Thursday, February 11, 2010

Barth on Grace and Disturbance of Soul

"Grace is the incomprehensible fact that God is well pleased with a man, and that a man can rejoice in God....grace means bearing witness to the faithfulness of God which a man has encountered in Christ, and which, when it is encountered and recognized, requires a corresponding fidelity towards God" (31).

"He who is under grace can no more adjust himself comfortably to sin than the sinner can toy with grace as with an alternative human possibility" (217).

"To the man under grace, righteousness is not a possibility, but a necessity; not a disposition subject to change, but the inexorable meaning of life; not a condition possessing varying degrees of healthiness, but the condition by which existence is itself determined; not that which he possesses, but that which possesses him" (220).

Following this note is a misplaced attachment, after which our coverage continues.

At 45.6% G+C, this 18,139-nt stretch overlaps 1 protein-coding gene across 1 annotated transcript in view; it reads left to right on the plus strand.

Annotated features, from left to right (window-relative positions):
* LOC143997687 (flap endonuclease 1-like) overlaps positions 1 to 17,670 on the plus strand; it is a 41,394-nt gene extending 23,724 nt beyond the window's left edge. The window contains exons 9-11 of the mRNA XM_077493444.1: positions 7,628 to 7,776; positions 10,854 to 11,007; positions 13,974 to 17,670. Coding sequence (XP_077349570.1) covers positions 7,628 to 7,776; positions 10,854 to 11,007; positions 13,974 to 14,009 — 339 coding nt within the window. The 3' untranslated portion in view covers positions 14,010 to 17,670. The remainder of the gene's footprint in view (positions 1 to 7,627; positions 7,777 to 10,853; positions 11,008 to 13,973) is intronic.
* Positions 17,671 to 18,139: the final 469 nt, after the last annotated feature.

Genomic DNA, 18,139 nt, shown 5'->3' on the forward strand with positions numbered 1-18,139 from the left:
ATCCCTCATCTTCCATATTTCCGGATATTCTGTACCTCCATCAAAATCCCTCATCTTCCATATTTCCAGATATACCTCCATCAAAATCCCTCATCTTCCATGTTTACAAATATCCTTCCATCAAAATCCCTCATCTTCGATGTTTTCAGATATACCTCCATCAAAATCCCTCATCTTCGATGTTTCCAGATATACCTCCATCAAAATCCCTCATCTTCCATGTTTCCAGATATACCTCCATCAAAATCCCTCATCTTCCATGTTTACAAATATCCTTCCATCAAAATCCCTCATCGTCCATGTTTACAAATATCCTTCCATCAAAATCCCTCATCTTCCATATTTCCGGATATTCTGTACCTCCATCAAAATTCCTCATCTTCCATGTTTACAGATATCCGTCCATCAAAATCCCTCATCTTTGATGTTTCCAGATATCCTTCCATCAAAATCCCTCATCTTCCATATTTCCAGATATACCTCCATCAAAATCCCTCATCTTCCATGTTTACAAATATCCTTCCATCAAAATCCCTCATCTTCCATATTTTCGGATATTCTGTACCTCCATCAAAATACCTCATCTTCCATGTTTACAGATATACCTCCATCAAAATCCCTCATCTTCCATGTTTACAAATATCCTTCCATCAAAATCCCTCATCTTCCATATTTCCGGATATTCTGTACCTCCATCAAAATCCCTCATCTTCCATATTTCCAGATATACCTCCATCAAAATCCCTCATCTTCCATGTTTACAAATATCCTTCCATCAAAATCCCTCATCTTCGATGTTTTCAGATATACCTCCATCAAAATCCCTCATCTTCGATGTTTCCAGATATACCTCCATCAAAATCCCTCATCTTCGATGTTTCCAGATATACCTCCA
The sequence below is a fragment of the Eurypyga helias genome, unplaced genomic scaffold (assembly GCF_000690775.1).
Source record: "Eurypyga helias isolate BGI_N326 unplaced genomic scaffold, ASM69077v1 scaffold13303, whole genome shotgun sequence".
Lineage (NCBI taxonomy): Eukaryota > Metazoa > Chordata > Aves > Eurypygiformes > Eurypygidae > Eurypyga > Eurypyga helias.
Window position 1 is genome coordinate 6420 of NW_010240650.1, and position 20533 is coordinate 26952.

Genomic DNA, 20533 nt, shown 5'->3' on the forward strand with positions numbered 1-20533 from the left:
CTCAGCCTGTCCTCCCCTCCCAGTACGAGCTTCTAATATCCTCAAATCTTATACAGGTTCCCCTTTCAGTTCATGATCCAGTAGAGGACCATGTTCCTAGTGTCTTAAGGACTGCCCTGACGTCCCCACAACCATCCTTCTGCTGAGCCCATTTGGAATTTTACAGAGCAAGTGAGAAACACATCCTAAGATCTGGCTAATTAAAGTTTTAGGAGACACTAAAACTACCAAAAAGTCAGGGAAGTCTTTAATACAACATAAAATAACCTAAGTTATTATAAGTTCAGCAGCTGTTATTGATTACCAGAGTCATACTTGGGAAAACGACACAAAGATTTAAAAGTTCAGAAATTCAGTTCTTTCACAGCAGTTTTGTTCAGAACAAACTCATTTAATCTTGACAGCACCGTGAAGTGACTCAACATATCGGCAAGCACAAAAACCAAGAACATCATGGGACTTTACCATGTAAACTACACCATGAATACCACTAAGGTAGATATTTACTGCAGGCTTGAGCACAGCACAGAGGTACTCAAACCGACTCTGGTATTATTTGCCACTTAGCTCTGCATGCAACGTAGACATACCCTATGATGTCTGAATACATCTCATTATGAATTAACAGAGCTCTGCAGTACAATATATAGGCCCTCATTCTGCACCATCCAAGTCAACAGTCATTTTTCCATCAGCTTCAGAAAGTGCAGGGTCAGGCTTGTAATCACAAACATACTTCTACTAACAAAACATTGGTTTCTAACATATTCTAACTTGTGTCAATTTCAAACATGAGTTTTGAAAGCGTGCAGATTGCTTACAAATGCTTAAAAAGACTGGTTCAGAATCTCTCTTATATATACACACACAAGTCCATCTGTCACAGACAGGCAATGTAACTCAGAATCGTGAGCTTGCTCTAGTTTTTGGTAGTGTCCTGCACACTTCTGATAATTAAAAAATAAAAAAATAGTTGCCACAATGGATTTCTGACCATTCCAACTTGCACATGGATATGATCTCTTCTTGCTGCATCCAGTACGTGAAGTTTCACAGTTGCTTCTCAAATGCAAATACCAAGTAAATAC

"If we are able to endure life apart from this possibility [of obedience]; if we are content with something less; if we trim and adjust grace so that it dovetails in with other possibilities;--grace is not grace. If we are able to escape from that naturally Christian--Medieval!--disturbance of soul; if all that is in us does not stretch out towards a sanctified life prepared for and open to the righteousness of God; if we do not long for a life running so nigh to the righteousness of God that it would break visibly through in our members, in our mortal body;--grace is not grace" (223).

Quotations from Karl Barth, The Epistle to the Romans(Oxford: 1968).

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